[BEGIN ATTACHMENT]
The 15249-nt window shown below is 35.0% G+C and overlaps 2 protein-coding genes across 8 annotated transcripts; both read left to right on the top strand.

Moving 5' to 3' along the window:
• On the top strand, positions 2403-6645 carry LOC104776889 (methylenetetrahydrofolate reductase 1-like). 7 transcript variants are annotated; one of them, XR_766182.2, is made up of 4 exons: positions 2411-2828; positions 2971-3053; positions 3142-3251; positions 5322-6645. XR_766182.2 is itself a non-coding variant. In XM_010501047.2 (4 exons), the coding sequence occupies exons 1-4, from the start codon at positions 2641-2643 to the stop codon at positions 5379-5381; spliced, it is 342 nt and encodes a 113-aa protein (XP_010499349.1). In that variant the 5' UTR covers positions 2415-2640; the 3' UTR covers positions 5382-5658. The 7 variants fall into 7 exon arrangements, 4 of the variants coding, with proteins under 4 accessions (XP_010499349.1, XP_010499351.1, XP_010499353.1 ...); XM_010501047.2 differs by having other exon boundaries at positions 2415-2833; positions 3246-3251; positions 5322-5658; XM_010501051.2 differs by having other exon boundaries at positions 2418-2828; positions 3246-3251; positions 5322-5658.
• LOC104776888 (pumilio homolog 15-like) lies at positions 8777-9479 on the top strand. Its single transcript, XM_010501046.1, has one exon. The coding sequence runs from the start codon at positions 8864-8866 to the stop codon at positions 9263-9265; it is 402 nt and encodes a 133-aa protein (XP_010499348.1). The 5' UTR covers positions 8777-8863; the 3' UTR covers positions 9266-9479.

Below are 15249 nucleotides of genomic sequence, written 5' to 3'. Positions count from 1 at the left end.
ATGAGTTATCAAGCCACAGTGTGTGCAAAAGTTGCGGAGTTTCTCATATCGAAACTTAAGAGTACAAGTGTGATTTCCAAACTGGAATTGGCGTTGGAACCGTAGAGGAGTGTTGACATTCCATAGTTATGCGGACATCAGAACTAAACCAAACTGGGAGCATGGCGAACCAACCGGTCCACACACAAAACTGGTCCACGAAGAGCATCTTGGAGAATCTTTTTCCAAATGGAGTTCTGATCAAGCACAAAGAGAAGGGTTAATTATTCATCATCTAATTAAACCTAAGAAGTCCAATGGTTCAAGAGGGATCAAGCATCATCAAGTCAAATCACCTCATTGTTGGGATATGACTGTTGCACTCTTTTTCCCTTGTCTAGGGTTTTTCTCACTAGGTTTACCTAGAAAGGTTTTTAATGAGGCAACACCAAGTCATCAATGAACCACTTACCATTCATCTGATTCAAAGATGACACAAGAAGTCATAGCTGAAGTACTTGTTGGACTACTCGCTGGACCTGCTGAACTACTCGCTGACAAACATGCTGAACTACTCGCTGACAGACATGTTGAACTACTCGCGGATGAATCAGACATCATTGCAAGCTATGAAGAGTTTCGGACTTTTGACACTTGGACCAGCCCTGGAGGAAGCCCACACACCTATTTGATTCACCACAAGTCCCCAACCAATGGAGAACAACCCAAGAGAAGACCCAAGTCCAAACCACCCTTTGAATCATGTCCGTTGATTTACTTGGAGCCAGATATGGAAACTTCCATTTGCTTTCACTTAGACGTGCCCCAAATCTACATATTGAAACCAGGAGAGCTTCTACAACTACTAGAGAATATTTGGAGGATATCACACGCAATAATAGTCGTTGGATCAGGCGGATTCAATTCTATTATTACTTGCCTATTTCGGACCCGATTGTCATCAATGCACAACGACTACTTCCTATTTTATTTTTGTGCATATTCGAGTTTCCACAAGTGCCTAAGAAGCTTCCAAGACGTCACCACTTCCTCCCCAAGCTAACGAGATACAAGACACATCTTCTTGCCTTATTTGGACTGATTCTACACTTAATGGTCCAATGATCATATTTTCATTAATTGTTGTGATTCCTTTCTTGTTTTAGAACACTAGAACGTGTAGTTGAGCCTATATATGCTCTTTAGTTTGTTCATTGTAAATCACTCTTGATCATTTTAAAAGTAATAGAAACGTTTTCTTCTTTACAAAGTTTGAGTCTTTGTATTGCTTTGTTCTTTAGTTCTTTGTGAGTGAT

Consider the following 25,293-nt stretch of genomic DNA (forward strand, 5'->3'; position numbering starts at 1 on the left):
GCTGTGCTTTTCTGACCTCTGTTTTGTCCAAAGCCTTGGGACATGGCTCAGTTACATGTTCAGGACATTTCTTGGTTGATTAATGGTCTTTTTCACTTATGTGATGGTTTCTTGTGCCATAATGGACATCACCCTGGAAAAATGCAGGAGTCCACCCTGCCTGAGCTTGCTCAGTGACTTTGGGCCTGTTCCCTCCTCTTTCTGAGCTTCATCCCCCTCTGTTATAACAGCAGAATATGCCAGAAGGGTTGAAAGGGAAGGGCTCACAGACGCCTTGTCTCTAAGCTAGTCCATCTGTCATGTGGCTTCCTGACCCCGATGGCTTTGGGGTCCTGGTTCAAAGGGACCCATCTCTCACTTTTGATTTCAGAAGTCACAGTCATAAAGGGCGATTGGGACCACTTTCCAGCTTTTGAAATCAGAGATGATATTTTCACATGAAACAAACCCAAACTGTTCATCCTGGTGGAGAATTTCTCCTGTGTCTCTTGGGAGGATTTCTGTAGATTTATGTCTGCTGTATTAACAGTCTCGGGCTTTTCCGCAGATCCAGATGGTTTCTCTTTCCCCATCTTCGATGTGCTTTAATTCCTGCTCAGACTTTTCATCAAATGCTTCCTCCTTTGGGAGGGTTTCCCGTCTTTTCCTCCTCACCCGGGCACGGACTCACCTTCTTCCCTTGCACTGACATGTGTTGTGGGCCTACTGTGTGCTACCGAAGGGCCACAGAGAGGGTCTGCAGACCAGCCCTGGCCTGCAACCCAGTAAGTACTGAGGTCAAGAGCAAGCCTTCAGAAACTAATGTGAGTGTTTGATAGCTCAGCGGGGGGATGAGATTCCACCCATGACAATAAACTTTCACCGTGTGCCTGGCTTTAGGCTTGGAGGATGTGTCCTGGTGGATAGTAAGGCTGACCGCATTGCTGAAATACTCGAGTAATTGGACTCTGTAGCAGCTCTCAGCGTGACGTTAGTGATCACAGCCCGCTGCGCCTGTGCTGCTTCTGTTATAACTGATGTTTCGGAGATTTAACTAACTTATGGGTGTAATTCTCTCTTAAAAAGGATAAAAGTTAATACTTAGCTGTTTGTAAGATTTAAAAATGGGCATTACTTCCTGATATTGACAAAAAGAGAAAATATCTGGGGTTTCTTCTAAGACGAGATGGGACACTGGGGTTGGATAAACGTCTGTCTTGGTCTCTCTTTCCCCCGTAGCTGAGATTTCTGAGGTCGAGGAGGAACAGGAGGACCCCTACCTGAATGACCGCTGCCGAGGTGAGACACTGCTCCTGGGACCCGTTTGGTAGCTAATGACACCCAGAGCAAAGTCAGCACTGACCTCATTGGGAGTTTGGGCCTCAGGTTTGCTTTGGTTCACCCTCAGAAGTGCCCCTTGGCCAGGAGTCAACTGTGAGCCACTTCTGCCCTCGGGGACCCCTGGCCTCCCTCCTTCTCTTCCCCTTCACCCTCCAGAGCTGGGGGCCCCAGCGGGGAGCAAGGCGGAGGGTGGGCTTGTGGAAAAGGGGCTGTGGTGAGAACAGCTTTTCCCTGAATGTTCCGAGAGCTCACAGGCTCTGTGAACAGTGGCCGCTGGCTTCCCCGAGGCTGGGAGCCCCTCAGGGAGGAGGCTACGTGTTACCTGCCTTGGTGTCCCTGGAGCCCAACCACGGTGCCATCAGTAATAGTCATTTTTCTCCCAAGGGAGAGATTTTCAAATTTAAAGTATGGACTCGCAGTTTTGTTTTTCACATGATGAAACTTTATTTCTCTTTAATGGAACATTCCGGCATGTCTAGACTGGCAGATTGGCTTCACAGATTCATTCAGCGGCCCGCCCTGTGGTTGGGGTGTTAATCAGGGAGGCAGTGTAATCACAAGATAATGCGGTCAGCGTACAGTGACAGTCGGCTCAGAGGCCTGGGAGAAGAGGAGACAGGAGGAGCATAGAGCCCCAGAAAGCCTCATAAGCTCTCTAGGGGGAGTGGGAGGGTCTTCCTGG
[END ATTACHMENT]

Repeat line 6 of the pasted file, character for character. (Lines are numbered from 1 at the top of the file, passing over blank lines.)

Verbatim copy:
ATGAGTTATCAAGCCACAGTGTGTGCAAAAGTTGCGGAGTTTCTCATATCGAAACTTAAGAGTACAAGTGTGATTTCCAAACTGGAATTGGCGTTGGAACCGTAGAGGAGTGTTGACATTCCATAGTTATGCGGACATCAGAACTAAACCAAACTGGGAGCATGGCGAACCAACCGGTCCACACACAAAACTGGTCCACGAAGAGCATCTTGGAGAATCTTTTTCCAAATGGAGTTCTGATCAAGCACAAAGAGAAGGGTTAATTATTCATCATCTAATTAAACCTAAGAAGTCCAATGGTTCAAGAGGGATCAAGCATCATCAAGTCAAATCACCTCATTGTTGGGATATGACTGTTGCACTCTTTTTCCCTTGTCTAGGGTTTTTCTCACTAGGTTTACCTAGAAAGGTTTTTAATGAGGCAACACCAAGTCATCAATGAACCACTTACCATTCATCTGATTCAAAGATGACACAAGAAGTCATAGCTGAAGTACTTGTTGGACTACTCGCTGGACCTGCTGAACTACTCGCTGACAAACATGCTGAACTACTCGCTGACAGACATGTTGAACTACTCGCGGATGAATCAGACATCATTGCAAGCTATGAAGAGTTTCGGACTTTTGACACTTGGACCAGCCCTGGAGGAAGCCCACACACCTATTTGATTCACCACAAGTCCCCAACCAATGGAGAACAACCCAAGAGAAGACCCAAGTCCAAACCACCCTTTGAATCATGTCCGTTGATTTACTTGGAGCCAGATATGGAAACTTCCATTTGCTTTCACTTAGACGTGCCCCAAATCTACATATTGAAACCAGGAGAGCTTCTACAACTACTAGAGAATATTTGGAGGATATCACACGCAATAATAGTCGTTGGATCAGGCGGATTCAATTCTATTATTACTTGCCTATTTCGGACCCGATTGTCATCAATGCACAACGACTACTTCCTATTTTATTTTTGTGCATATTCGAGTTTCCACAAGTGCCTAAGAAGCTTCCAAGACGTCACCACTTCCTCCCCAAGCTAACGAGATACAAGACACATCTTCTTGCCTTATTTGGACTGATTCTACACTTAATGGTCCAATGATCATATTTTCATTAATTGTTGTGATTCCTTTCTTGTTTTAGAACACTAGAACGTGTAGTTGAGCCTATATATGCTCTTTAGTTTGTTCATTGTAAATCACTCTTGATCATTTTAAAAGTAATAGAAACGTTTTCTTCTTTACAAAGTTTGAGTCTTTGTATTGCTTTGTTCTTTAGTTCTTTGTGAGTGAT